Scale-dependent effects of coppicing on the species pool of late successional beech forests in the central Apennines, Italy

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Abstract

Question:

We compared active and abandoned beech coppices in terms of: (1) structural features, (2) total, understorey and overstorey plant diversity across spatial scales, and (3) species richness of beech forest specialist species.

Location:

Central Apennines, Italy.

Methods:

We applied a multi-scale approach, working at fine scale (management unit) and at a coarser scale (forest patch). Two forest patches were selected according to management regimes (active coppicing, 1–40 yrs; abandoned coppicing, >40 yrs) in each of the two study areas (Bolognola and Ussita). Within each forest patch, 20 stands were sampled in 20 m × 20 m plots, for a total of 80 sampling units.

Results:

We found that the height of standards and number of dominant trees were negatively correlated with the total number of species. At the plot scale, the number of beech specialist species was significantly higher in abandoned plots. At the forest patch scale, the number of species in Bolognola was markedly higher in the actively coppiced forest than in the abandoned one, while the opposite result was found at Ussita. Regarding the beech specialist species richness, the abandoned forest at Ussita showed higher richness than the coppiced forest, while in Bolognola we found the opposite. The managed forest hosted more overstorey species than the abandoned one in both areas. Surprisingly, at forest patch scale in Bolognola, the total beech specialist species richness was higher in the coppiced plots than in the abandoned ones. The species assemblages were more similar between patches having different management regimes within the same area, than between patches having the same management regime across different areas.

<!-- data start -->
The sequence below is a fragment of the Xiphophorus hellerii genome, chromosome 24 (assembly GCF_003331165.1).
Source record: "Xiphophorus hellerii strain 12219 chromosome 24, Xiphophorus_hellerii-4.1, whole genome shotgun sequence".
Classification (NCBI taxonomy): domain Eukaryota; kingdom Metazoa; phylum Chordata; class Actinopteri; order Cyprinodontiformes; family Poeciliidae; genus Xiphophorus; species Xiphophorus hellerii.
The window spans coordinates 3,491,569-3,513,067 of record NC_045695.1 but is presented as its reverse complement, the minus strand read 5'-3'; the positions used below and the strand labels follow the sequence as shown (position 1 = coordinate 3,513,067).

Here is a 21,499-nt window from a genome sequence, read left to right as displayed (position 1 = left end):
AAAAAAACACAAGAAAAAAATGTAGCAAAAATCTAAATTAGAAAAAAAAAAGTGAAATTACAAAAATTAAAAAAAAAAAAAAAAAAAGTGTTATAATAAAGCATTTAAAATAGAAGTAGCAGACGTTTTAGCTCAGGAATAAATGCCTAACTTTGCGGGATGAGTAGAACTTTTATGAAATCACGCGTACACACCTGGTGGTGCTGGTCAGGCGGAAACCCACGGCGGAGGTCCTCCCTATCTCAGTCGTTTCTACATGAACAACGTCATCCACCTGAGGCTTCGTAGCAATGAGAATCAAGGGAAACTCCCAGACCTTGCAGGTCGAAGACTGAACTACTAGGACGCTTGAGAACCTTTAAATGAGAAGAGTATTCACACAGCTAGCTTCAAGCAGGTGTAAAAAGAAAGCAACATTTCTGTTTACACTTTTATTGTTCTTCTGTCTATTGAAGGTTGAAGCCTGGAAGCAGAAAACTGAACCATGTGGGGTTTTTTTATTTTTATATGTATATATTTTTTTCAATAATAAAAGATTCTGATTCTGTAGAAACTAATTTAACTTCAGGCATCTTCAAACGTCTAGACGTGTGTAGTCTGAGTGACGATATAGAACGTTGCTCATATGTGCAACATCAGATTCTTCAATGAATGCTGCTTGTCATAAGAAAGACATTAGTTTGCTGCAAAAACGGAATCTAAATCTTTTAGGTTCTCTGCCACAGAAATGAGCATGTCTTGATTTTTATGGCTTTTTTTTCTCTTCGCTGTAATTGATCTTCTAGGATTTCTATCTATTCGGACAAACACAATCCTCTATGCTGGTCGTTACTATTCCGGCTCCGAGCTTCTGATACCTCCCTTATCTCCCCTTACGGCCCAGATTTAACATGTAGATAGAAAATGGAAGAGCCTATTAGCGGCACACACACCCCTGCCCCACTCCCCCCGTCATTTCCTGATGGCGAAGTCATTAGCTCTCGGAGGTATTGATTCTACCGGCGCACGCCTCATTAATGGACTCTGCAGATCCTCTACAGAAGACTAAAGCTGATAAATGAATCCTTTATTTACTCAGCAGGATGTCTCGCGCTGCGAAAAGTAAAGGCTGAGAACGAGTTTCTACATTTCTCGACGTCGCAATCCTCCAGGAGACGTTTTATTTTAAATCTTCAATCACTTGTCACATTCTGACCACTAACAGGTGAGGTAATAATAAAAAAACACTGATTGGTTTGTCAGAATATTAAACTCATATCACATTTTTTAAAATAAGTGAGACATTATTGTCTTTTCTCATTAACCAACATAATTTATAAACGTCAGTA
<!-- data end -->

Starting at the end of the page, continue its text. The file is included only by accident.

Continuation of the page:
Conclusions:

This material provides a novel contribution to the study of species diversity patterns in this forest system, suggesting the importance of a multiple scale approach in forest diversity studies. The beech specialist species can largely persist in a heterogeneous coppice landscape, where abandoned stands are mixed with stands under regular coppicing. The results can link current knowledge about beech coppice diversity on the landscape scale with that on the plot scale, and thus help guide new conservation planning.

The present study highlights the importance of a multiple scale approach in studying the effect of forest management on diversity. More than the management itself, the landscape heterogeneity seemed to influence the species richness at the plot scale, and the beech specialist species richness at the forest patch scale.

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